Engenders forced ownership: Investment Managers and consultants often focus on tracking error as a measure of the degree to which a portfolio is active. Strategies with low historical levels of tracking error are often labeled as “closet trackers” or “semi-passive.” This forces managers to add risk or off-benchmark positions as a means to appear sufficiently active.
Incorrectly assumes more risk leads to excess returns: In some asset classes, such as US investment-grade credit, a strong correlation exists between tracking error and excess returns. This suggests that adding risk on average improves manager returns. Our analysis, however, indicates there is no correlation between tracking error and excess returns for EMD hard-currency managers. This is likely to be the result of higher downside risks.
We focus on variety of risk measures, such as duration times spread, alongside a deep understanding of EM-specific risks built over decades of experience. Our process is not predicated upon a foundation of imperfect metrics. We believe this is a critical differentiating factor in our ability to deliver superior client outcomes. It is also important to consider non-financial risks, such as environmental, social and governance factors. These can highlight risks and opportunities that would not be captured by quantitative risk metrics or traditional fundamental analysis.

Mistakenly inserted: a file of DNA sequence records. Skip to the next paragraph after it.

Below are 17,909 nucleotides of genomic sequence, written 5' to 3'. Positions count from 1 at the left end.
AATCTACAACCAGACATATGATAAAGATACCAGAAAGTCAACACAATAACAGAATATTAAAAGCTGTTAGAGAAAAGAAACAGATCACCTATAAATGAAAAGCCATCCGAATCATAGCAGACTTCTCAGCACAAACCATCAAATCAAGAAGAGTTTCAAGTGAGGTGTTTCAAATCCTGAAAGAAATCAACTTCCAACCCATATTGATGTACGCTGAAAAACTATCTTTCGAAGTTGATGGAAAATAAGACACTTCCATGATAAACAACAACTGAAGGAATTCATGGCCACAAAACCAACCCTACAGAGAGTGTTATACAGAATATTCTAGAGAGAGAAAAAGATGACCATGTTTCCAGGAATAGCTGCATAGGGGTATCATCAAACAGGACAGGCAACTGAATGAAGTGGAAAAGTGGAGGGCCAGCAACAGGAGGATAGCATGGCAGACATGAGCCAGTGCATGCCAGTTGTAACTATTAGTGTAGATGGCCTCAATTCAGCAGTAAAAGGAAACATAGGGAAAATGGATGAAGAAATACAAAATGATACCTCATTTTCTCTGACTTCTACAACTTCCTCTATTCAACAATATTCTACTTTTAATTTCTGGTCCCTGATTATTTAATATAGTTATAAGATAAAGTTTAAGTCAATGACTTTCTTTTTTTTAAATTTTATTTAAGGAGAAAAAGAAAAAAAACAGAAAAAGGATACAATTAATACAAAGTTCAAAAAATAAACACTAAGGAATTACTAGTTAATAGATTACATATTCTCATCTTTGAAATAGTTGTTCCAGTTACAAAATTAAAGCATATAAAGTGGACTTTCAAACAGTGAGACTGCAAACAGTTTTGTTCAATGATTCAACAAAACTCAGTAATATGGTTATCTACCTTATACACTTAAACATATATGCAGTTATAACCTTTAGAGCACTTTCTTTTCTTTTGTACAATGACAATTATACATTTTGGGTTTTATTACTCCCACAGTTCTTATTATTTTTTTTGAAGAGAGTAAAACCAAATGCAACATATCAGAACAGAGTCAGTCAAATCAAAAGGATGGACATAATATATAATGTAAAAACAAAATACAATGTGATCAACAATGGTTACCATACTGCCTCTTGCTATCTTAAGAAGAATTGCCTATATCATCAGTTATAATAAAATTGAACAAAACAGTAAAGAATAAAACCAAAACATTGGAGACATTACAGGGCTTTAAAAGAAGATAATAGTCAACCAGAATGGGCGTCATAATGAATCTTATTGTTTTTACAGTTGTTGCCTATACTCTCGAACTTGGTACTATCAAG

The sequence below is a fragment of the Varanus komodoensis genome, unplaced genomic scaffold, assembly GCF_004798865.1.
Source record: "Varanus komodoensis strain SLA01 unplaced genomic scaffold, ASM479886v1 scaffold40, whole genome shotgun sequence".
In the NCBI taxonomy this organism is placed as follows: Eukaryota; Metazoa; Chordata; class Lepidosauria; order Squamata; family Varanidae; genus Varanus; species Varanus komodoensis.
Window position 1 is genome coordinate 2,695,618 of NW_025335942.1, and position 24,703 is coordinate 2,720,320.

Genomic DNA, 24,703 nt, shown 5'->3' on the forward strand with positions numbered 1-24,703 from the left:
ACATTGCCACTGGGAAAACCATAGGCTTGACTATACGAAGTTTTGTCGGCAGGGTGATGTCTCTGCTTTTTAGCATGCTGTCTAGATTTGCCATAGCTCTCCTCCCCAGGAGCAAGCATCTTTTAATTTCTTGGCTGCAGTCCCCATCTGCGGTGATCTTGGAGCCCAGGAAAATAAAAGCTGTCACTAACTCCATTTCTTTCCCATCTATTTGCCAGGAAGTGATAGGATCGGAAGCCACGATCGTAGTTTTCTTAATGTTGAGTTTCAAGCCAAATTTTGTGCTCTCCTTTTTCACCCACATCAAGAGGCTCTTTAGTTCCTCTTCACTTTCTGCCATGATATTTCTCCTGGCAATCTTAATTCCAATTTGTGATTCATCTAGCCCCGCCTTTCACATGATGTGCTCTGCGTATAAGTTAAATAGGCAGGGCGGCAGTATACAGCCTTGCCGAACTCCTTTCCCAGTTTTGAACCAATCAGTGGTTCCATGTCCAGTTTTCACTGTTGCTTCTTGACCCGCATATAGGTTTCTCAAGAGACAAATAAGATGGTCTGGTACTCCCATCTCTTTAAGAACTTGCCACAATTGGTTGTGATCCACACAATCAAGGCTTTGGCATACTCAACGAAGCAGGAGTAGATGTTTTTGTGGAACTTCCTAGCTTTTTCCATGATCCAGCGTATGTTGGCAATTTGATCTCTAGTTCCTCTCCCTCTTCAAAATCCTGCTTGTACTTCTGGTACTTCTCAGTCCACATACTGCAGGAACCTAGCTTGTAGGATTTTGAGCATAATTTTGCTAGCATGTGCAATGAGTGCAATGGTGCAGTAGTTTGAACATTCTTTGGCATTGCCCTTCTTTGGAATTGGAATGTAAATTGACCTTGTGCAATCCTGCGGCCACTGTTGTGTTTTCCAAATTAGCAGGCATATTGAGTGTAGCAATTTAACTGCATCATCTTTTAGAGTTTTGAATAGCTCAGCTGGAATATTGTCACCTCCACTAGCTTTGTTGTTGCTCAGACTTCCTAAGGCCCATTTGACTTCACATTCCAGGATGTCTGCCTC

An in-depth understanding of EM risk is embedded throughout our investment process, which is centered around fundamental analysis. Through this, we believe we are able to thoroughly assess an issuer’s risks to determine if we will be compensated accordingly.
We draw on a blend of quantitative and qualitative analysis to assess an issuer’s ability and willingness to repay debt, their vulnerability to external shocks, and the ability of the authorities to take appropriate action if required.
Focused portfolio construction can drive consistent outperformance
Robust portfolio construction is essential to transforming good ideas into portfolios that meet clients’ risk and return objectives, as well as constraints. Our process is focused on maximising risk-adjusted returns rather than total returns. We target the most attractive opportunities irrespective of credit rating.